There’s No Crying — or Women — in Baseball?April 15, 2011
Throughout my childhood, whenever anyone would ask me what I wanted to be when I grew up, I would respond, “A professional baseball player.” My dad shared his love of baseball with me and taught me all about the game. When it was time to sign up for little league, I was devastated to find out I had to play softball; girls were not allowed to play baseball. But my hopes were lifted when I saw A League of Their Own. It was the first glimmer of hope that maybe I could become a professional baseball player. Obviously, I’ve moved on to other things, but I’m still a baseball fanatic. And young girls who have a similar dream now have a better role model than Tom Hanks’ character, who famously said, “There’s no crying in baseball.”
Last month during spring training, Justine Siegal became the first woman to pitch batting practice to a major league team. She pitched to a few batters from the Cleveland Indians, her hometown team, and the Oakland Athletics a few days later. This isn’t the first time Siegal has paved the way for women in baseball — she was the first woman coach of a professional baseball team, the Brockton Rox. Like me, as a child Siegal used to lay awake at night dreaming of a career as a professional baseball player. Even though she claims she gave up on that dream when she was 15, she has gotten a taste of what might have been and is paving the way for women in baseball through her organization Baseball for All.
Siegal may have been the first woman to pitch batting practice, but she was not the first female pitcher in professional baseball. In 1931, 17-year-old Jackie Mitchell signed with the Chattanooga Lookouts, a minor league team. Desperate for an “edge” to increase ticket sales, the manager opted to bill his team as the only club to feature a woman on the mound. On April 2, 1931, the New York Yankees stopped in Chattanooga, Tennessee, on the way home from spring training for a game against the Lookouts. Mitchell wasn’t slated to start the game, but she was brought in just in time to face the legendary Babe Ruth. The first pitch was called a ball, but the next three were called strikes, and he was out. After finishing off Ruth with her fierce curveball, Lou Gehrig was next up, and she struck him out too. Mitchell became famous for retiring two of baseball’s greatest hitters, but unfortunately her impressive pitching didn’t open up doors for more women in the sport. Following her stellar performance, the then-commissioner of baseball, Kenesaw Mountain Landis, had her contract voided and barred women from baseball, claiming that the sport was “too strenuous” for women.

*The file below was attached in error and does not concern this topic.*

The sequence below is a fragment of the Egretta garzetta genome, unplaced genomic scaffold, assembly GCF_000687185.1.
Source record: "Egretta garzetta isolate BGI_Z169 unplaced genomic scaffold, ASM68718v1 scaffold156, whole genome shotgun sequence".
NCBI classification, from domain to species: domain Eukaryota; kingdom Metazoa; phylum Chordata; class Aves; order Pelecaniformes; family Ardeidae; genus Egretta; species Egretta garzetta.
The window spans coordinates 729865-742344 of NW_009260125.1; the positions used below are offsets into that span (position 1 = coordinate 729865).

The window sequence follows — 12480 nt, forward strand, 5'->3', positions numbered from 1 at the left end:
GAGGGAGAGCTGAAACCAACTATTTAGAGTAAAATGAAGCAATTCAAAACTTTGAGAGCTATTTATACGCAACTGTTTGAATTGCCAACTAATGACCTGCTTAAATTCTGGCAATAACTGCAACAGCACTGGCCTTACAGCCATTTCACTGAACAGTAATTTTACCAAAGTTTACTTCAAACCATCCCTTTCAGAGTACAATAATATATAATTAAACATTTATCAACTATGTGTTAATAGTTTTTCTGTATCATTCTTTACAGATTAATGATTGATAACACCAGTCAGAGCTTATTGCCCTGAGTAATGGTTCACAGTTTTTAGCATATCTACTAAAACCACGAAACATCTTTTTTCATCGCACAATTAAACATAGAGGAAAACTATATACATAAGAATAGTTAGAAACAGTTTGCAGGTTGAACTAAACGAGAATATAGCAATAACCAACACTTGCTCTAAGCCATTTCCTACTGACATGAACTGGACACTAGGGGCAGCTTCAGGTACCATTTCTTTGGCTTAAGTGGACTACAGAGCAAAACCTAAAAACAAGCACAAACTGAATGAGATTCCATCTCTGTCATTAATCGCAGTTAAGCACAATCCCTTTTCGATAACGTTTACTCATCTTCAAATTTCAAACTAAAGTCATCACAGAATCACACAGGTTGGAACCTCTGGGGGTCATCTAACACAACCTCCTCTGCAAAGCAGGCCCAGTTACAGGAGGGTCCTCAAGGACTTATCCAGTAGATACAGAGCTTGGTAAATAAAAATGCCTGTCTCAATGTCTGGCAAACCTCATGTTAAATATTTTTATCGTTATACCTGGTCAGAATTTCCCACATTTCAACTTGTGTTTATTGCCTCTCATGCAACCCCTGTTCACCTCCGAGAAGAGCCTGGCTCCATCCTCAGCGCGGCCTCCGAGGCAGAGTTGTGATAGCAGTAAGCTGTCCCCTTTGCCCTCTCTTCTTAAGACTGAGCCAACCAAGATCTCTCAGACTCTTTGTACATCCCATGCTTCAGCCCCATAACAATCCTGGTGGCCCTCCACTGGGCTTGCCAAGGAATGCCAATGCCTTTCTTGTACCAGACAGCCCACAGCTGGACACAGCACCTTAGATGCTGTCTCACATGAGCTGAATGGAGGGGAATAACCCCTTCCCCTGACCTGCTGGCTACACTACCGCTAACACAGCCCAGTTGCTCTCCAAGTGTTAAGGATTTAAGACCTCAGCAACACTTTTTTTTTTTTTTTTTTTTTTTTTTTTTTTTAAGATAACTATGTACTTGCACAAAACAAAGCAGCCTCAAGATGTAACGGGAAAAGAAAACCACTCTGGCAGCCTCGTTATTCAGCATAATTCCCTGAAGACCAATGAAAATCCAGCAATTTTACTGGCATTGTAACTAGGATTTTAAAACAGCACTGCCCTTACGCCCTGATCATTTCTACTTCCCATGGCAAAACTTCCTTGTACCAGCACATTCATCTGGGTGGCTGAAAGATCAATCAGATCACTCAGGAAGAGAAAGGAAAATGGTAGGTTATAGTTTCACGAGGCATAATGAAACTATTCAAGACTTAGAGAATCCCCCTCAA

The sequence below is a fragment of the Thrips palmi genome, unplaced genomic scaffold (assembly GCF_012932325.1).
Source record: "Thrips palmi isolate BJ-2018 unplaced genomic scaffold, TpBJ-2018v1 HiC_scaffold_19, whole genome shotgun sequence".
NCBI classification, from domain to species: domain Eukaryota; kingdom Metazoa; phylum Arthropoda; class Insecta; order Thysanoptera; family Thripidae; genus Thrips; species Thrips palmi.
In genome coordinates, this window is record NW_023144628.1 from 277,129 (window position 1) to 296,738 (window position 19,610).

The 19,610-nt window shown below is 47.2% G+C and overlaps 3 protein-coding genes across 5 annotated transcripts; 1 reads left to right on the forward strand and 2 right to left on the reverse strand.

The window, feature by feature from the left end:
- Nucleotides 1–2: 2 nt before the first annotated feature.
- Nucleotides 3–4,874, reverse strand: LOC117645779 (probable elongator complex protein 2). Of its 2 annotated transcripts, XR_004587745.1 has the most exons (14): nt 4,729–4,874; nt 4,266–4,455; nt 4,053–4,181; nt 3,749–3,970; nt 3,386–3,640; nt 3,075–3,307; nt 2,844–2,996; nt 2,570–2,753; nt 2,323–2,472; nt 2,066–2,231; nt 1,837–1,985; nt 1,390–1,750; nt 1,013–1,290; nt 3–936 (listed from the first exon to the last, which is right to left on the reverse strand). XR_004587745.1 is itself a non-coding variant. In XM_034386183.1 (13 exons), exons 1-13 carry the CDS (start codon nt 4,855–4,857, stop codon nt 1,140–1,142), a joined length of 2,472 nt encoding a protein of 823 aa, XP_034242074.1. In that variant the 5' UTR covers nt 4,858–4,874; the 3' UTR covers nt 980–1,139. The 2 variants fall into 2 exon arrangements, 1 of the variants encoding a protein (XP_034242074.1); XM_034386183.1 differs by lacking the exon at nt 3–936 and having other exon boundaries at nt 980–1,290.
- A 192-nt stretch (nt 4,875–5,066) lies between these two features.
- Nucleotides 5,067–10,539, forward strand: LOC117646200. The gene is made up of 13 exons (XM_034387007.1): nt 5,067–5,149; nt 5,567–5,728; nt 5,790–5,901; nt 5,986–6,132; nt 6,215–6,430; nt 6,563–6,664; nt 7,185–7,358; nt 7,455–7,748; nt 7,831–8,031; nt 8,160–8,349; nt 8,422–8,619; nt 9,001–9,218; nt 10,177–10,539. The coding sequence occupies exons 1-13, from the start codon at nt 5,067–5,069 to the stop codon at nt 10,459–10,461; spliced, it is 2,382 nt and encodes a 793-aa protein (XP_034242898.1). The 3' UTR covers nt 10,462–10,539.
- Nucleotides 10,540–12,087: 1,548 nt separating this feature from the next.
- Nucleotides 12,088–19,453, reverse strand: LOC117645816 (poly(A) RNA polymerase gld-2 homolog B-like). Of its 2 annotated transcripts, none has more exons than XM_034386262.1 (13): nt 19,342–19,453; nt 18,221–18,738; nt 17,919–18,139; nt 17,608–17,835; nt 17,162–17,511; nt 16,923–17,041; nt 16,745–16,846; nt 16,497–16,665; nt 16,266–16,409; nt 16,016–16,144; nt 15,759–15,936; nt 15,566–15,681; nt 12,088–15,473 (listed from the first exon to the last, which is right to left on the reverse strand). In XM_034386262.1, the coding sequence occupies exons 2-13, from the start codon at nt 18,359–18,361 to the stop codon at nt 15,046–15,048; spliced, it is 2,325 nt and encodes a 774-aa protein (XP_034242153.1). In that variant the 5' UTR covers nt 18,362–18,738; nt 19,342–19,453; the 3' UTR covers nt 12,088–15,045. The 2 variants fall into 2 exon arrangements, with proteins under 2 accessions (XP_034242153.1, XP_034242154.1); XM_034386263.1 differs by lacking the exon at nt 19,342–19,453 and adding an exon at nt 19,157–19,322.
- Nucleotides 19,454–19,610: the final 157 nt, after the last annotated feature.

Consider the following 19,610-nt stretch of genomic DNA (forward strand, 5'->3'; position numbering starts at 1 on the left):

As a lover of America’s favorite pastime, I look forward to the day when I can buy my future daughter her first baseball glove and teach her how to play catch, just like my dad did with me. Hopefully by the time she is ready to play little league, she will be able to play baseball alongside the boys.